Farid Esack is an internationally known South African Muslim scholar, speaker, and social activist. Since 1997 he has been a Commissioner for Gender Equality, a post to which he was appointed by President Nelson Mandela. In this re-visioning of Islam, he tries to steer between dehumanizing fundamentalism and fossilized traditionalism: "This is a path of a radical Islam committed to social justice, to individual liberty and the quest for the Transcendent."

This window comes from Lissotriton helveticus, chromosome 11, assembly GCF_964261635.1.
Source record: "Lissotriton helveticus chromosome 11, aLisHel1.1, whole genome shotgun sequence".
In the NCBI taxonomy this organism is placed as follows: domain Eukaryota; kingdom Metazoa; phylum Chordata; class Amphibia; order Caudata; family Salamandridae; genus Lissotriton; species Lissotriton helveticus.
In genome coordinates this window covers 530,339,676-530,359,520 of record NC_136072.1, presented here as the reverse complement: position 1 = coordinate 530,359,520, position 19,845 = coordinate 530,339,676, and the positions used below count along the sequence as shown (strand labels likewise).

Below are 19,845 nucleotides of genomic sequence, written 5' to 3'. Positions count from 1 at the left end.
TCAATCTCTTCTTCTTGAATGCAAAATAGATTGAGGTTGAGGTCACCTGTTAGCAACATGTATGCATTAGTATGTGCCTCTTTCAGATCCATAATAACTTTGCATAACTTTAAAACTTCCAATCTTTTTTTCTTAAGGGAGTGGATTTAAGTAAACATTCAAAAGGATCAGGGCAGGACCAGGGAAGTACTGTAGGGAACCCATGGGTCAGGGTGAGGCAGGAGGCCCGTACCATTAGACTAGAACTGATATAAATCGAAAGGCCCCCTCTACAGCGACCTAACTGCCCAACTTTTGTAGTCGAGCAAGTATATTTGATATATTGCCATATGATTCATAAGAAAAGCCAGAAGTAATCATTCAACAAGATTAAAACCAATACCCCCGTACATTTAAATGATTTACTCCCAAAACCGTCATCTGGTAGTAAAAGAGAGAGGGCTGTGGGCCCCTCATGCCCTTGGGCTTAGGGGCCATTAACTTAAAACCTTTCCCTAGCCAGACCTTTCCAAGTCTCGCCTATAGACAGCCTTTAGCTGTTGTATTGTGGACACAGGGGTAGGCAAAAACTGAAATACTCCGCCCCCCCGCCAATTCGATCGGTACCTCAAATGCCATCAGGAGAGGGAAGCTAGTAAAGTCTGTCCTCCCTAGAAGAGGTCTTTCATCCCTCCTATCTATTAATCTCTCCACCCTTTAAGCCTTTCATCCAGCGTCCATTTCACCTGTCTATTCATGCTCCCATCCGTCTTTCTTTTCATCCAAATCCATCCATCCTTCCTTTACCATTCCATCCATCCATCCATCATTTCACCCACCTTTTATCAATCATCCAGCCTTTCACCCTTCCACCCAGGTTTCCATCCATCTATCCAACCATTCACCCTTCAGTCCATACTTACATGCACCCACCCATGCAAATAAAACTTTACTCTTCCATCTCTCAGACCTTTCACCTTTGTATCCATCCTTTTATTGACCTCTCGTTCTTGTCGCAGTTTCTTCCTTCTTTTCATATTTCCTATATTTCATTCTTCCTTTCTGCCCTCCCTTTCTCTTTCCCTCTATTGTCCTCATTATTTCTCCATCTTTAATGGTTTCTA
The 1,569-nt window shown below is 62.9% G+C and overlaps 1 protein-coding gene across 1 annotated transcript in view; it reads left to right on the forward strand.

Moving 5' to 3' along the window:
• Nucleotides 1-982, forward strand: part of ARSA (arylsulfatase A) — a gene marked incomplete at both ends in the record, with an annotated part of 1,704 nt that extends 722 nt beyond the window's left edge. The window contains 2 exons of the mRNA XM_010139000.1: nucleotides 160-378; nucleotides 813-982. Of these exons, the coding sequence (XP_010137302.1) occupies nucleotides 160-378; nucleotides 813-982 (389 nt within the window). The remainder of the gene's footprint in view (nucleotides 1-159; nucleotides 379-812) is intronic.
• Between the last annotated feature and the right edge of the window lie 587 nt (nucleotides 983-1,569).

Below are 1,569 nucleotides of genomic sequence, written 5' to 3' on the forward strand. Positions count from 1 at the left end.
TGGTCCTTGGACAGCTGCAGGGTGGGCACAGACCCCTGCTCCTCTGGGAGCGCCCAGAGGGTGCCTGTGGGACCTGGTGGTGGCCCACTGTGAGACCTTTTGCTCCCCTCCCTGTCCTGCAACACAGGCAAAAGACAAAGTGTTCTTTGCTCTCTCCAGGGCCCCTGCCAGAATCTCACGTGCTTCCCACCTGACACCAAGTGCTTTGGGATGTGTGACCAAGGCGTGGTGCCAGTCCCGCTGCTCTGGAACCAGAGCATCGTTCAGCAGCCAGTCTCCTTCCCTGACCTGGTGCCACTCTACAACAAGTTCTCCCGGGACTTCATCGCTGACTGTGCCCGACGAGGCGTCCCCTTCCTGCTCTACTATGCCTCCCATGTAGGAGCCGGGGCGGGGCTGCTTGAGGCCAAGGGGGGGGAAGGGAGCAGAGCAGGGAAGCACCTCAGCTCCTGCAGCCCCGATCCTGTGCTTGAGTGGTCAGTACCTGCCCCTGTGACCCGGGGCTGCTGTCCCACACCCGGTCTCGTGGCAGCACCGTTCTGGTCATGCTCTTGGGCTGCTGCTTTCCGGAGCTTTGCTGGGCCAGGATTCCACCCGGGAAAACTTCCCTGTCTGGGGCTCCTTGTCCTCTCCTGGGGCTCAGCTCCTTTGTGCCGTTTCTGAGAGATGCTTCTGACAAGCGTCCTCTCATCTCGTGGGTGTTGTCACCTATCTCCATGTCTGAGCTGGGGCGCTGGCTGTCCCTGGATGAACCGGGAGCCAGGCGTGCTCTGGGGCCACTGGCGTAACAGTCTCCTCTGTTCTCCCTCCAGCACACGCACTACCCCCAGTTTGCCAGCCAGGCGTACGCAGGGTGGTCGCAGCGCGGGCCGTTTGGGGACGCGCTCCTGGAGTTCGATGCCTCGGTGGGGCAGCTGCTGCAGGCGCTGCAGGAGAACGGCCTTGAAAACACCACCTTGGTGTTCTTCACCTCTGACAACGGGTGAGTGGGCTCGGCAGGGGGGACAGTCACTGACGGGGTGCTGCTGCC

Esack reveals how the believer's relationship with Allah is spelled out in such acts of devotion as pilgrimage to Mecca, prayers five times a day, and fasting during the month of Ramadan. The rest of the book unfolds in a series of expanding circles as the author examines the meaning of Islam in relationship to self-esteem, sharing as an act of love, conflicts with Western ideals of progress and development, discrimination against women, the problem of religious labels, and the value of religious pluralism. Esack's vision of Islam comes across as very relevant to our times.